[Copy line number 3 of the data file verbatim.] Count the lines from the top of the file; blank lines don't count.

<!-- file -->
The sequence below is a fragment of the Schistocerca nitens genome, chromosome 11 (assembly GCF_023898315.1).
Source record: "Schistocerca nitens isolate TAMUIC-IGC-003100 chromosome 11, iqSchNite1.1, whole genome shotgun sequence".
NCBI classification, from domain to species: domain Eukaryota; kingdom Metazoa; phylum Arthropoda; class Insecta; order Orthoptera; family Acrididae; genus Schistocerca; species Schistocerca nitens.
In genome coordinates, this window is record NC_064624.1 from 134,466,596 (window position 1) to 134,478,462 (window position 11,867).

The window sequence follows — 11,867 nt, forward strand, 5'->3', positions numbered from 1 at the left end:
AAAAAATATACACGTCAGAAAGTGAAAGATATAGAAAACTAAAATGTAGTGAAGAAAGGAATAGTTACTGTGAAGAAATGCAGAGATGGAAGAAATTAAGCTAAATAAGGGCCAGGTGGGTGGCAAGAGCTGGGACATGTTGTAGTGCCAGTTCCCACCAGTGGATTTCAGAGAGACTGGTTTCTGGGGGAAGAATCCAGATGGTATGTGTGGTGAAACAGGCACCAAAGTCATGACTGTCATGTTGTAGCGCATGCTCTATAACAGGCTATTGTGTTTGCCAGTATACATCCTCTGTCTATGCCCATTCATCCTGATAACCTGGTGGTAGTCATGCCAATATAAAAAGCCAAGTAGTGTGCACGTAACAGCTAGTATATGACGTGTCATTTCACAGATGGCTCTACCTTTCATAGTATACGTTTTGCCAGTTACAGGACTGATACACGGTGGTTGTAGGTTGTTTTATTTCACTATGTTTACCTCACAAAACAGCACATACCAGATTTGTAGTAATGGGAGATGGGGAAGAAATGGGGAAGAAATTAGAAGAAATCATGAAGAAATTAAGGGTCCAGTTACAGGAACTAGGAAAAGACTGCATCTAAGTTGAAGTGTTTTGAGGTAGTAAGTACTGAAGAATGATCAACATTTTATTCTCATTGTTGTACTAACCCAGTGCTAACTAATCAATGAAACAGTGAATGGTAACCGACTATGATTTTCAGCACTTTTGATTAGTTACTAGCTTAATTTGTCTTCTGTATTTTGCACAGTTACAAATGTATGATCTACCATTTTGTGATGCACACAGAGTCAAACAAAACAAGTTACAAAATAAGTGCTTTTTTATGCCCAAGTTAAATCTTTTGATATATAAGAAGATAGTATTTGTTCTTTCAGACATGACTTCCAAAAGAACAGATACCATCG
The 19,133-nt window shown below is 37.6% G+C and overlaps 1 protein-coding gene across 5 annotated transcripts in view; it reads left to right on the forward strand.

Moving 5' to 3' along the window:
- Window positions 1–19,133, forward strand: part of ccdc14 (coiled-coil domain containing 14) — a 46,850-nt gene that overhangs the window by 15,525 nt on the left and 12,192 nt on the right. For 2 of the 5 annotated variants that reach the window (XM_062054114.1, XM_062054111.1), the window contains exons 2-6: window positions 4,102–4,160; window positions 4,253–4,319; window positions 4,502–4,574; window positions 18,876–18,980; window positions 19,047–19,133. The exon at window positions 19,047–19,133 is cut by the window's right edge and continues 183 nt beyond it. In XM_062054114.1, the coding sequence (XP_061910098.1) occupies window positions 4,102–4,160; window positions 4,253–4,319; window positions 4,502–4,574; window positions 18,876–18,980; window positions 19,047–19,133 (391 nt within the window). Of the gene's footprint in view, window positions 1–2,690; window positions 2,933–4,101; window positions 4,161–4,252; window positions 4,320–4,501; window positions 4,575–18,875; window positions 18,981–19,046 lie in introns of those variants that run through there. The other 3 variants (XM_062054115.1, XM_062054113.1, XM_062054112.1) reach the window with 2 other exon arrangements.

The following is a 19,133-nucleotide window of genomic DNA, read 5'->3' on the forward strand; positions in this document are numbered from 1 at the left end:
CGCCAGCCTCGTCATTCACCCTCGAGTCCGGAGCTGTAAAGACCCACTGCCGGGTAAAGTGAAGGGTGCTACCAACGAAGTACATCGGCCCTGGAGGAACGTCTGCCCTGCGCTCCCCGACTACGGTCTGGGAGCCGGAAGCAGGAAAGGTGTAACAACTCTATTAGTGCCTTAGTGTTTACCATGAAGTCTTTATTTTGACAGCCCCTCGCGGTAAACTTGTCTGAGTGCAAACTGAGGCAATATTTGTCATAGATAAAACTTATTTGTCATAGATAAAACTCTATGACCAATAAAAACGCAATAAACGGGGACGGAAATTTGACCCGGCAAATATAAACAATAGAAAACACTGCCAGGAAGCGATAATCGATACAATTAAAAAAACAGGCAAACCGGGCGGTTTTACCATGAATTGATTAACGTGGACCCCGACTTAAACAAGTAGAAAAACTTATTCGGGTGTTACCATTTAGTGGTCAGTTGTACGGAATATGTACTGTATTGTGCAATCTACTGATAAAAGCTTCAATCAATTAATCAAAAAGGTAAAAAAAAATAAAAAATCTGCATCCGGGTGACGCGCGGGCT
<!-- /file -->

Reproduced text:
NCBI classification, from domain to species: domain Eukaryota; kingdom Metazoa; phylum Arthropoda; class Insecta; order Orthoptera; family Acrididae; genus Schistocerca; species Schistocerca nitens.